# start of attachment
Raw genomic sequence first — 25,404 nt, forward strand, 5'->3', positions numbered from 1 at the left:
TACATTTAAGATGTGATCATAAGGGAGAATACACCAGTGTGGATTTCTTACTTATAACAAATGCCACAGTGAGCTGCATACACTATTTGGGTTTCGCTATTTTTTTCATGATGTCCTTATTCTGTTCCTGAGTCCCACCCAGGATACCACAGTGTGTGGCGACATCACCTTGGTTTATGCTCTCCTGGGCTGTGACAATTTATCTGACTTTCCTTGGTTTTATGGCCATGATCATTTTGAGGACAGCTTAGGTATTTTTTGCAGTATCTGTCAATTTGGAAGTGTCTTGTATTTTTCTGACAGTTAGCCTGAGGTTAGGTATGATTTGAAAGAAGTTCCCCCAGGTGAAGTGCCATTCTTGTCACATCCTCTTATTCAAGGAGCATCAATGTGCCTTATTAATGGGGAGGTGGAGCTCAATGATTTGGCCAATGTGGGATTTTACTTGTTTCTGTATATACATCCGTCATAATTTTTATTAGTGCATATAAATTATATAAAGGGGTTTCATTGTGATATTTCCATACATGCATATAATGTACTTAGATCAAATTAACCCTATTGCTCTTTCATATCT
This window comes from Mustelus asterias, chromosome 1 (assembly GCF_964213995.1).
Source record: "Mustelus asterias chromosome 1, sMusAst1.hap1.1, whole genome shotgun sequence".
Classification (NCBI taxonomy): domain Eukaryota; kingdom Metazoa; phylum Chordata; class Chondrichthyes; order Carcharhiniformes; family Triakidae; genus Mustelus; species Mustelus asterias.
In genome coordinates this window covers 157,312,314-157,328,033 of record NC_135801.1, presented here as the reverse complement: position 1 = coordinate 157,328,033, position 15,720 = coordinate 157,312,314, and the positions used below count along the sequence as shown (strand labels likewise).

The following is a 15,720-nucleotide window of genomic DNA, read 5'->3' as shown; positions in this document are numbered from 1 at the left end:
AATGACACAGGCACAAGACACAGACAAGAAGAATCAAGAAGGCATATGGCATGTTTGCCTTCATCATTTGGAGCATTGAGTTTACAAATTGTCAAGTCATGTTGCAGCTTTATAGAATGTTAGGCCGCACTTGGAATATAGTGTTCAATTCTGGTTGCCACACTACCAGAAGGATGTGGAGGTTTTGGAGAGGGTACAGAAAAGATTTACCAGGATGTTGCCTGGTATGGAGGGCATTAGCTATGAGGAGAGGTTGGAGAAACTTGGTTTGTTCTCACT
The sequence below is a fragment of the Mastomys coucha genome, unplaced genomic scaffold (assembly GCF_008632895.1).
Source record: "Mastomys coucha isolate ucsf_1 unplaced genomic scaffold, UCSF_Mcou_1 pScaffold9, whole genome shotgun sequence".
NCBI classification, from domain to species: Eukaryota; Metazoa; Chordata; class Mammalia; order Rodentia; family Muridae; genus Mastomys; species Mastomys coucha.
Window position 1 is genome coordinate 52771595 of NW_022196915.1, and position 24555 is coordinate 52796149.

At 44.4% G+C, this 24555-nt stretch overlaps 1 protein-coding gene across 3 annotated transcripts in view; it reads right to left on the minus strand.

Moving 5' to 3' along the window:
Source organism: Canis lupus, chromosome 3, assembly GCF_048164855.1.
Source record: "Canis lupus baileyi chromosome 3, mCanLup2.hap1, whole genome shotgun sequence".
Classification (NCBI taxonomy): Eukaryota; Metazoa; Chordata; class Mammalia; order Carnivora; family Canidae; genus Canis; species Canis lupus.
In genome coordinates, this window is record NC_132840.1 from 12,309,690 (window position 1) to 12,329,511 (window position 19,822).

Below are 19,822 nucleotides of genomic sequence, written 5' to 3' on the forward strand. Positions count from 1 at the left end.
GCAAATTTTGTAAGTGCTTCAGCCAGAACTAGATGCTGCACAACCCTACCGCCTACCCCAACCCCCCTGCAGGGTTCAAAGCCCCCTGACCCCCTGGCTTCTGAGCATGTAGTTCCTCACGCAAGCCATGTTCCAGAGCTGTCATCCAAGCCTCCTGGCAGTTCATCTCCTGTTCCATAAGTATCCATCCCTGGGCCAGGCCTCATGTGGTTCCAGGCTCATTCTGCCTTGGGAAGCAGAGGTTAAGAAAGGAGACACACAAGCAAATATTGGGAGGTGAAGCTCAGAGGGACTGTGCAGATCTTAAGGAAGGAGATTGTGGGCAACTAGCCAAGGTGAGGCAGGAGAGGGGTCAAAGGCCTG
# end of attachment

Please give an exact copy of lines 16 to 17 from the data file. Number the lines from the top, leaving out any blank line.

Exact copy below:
Source record: "Canis lupus baileyi chromosome 3, mCanLup2.hap1, whole genome shotgun sequence".
Classification (NCBI taxonomy): Eukaryota; Metazoa; Chordata; class Mammalia; order Carnivora; family Canidae; genus Canis; species Canis lupus.